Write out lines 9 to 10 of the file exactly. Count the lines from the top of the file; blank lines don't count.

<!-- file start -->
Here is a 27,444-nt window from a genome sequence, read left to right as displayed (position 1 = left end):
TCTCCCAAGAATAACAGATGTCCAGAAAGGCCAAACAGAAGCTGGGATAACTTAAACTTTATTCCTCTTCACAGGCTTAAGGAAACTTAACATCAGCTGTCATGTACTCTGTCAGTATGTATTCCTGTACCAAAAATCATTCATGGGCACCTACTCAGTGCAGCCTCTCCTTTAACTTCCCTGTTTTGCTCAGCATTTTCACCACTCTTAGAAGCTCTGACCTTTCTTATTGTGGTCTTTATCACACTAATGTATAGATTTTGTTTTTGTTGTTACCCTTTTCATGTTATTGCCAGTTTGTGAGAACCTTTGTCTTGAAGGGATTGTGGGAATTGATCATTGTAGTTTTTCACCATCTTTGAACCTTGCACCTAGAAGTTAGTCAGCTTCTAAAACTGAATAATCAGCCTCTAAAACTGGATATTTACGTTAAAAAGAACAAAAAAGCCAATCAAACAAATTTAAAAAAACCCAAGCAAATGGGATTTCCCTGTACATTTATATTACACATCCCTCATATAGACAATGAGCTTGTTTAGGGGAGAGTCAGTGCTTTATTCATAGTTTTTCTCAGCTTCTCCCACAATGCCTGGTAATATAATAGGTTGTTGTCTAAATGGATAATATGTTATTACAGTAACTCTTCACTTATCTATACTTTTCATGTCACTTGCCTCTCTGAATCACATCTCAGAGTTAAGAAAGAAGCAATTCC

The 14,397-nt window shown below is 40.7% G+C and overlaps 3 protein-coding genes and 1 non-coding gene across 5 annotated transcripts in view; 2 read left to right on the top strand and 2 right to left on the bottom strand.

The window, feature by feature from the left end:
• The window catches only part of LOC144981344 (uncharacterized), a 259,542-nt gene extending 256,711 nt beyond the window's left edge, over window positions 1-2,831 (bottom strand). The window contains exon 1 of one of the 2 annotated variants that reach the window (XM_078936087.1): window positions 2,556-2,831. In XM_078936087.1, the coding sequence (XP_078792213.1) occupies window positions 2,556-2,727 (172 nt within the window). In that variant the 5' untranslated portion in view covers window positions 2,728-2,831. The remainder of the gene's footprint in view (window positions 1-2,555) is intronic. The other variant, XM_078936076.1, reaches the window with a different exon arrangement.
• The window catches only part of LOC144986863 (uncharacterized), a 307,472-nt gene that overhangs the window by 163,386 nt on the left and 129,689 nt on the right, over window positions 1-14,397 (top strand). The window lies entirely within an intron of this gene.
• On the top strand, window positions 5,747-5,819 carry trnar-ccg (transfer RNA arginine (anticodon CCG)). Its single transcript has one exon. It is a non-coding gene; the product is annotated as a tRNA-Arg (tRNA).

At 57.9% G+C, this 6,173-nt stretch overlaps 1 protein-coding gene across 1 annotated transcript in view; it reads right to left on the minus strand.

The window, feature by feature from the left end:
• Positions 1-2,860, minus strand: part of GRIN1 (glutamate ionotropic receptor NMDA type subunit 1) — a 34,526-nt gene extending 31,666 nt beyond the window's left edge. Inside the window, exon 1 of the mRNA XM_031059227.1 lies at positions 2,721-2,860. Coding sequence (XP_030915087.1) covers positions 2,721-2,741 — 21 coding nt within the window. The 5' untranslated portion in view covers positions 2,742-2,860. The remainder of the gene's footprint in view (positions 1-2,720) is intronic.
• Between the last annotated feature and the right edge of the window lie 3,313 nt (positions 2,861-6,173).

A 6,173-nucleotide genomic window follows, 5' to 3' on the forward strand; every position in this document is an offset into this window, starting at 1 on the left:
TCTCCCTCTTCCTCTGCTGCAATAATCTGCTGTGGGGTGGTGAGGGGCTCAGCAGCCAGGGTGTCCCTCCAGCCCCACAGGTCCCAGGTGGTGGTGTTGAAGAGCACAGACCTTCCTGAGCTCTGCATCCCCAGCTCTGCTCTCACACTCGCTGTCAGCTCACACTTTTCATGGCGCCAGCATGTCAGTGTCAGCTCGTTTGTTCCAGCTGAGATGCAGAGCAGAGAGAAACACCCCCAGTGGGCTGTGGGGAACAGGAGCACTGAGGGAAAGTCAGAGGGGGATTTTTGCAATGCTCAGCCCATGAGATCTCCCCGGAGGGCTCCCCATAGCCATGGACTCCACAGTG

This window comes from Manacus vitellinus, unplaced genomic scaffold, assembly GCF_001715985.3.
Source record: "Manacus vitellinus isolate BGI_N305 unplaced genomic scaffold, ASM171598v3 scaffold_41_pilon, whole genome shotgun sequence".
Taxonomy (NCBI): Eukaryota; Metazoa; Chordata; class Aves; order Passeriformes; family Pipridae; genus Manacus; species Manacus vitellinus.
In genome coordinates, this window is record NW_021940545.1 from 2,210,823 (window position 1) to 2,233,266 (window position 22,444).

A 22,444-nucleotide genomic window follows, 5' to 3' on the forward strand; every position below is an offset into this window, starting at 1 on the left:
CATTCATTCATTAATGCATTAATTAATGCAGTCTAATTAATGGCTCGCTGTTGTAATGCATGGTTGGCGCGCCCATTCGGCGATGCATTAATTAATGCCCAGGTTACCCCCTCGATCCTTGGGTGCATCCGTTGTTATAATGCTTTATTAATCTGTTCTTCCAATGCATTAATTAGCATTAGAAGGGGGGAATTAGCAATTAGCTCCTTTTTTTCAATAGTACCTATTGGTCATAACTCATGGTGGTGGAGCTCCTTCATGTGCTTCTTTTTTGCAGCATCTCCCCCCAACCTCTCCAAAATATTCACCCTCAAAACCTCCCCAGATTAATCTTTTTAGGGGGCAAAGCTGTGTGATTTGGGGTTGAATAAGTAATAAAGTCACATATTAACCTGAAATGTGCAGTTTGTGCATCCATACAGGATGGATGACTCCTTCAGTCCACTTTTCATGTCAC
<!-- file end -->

The window, feature by feature from the left end:
• Positions 1-2,860, minus strand: part of GRIN1 (glutamate ionotropic receptor NMDA type subunit 1) — a 34,526-nt gene extending 31,666 nt beyond the window's left edge. Inside the window, exon 1 of the mRNA XM_031059227.1 lies at positions 2,721-2,860. Coding sequence (XP_030915087.1) covers positions 2,721-2,741 — 21 coding nt within the window. The 5' untranslated portion in view covers positions 2,742-2,860. The remainder of the gene's footprint in view (positions 1-2,720) is intronic.